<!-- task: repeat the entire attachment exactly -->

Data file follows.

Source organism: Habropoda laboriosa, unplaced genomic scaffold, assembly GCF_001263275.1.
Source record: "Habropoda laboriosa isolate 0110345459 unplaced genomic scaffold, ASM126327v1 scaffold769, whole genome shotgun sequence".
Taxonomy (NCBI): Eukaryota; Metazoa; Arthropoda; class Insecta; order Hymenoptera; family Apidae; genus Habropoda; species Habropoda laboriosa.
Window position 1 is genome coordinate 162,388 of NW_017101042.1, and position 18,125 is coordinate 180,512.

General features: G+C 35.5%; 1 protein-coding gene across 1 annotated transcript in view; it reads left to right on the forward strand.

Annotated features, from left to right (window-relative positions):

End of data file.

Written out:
Source organism: Habropoda laboriosa, unplaced genomic scaffold, assembly GCF_001263275.1.
Source record: "Habropoda laboriosa isolate 0110345459 unplaced genomic scaffold, ASM126327v1 scaffold769, whole genome shotgun sequence".
Taxonomy (NCBI): Eukaryota; Metazoa; Arthropoda; class Insecta; order Hymenoptera; family Apidae; genus Habropoda; species Habropoda laboriosa.
Window position 1 is genome coordinate 162,388 of NW_017101042.1, and position 18,125 is coordinate 180,512.

General features: G+C 35.5%; 1 protein-coding gene across 1 annotated transcript in view; it reads left to right on the forward strand.

Annotated features, from left to right (window-relative positions):